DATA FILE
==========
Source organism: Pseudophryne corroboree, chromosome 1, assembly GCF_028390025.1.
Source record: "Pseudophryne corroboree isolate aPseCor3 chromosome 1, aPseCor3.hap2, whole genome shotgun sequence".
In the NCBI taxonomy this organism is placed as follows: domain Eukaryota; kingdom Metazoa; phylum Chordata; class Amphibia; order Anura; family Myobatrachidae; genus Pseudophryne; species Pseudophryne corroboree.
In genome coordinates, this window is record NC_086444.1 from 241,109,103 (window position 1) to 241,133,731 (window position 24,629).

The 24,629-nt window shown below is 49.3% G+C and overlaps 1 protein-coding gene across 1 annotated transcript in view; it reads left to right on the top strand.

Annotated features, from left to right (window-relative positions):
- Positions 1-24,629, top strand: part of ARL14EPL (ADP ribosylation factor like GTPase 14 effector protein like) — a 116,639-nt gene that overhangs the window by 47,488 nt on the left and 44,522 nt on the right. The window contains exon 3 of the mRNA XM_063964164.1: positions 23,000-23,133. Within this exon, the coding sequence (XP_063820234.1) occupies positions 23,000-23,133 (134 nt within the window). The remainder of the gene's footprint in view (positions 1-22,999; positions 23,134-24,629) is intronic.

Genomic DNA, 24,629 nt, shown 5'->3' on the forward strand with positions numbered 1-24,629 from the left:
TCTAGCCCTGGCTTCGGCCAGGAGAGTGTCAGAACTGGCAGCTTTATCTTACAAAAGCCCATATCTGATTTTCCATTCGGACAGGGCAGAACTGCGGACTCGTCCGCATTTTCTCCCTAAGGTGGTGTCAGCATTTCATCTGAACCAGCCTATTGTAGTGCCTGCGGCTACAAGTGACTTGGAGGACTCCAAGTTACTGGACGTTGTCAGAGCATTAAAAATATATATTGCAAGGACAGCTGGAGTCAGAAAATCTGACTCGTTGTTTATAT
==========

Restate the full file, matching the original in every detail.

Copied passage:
Source organism: Pseudophryne corroboree, chromosome 1, assembly GCF_028390025.1.
Source record: "Pseudophryne corroboree isolate aPseCor3 chromosome 1, aPseCor3.hap2, whole genome shotgun sequence".
In the NCBI taxonomy this organism is placed as follows: domain Eukaryota; kingdom Metazoa; phylum Chordata; class Amphibia; order Anura; family Myobatrachidae; genus Pseudophryne; species Pseudophryne corroboree.
In genome coordinates, this window is record NC_086444.1 from 241,109,103 (window position 1) to 241,133,731 (window position 24,629).

The 24,629-nt window shown below is 49.3% G+C and overlaps 1 protein-coding gene across 1 annotated transcript in view; it reads left to right on the top strand.

Annotated features, from left to right (window-relative positions):
- Positions 1-24,629, top strand: part of ARL14EPL (ADP ribosylation factor like GTPase 14 effector protein like) — a 116,639-nt gene that overhangs the window by 47,488 nt on the left and 44,522 nt on the right. The window contains exon 3 of the mRNA XM_063964164.1: positions 23,000-23,133. Within this exon, the coding sequence (XP_063820234.1) occupies positions 23,000-23,133 (134 nt within the window). The remainder of the gene's footprint in view (positions 1-22,999; positions 23,134-24,629) is intronic.

Genomic DNA, 24,629 nt, shown 5'->3' on the forward strand with positions numbered 1-24,629 from the left:
TCTAGCCCTGGCTTCGGCCAGGAGAGTGTCAGAACTGGCAGCTTTATCTTACAAAAGCCCATATCTGATTTTCCATTCGGACAGGGCAGAACTGCGGACTCGTCCGCATTTTCTCCCTAAGGTGGTGTCAGCATTTCATCTGAACCAGCCTATTGTAGTGCCTGCGGCTACAAGTGACTTGGAGGACTCCAAGTTACTGGACGTTGTCAGAGCATTAAAAATATATATTGCAAGGACAGCTGGAGTCAGAAAATCTGACTCGTTGTTTATAT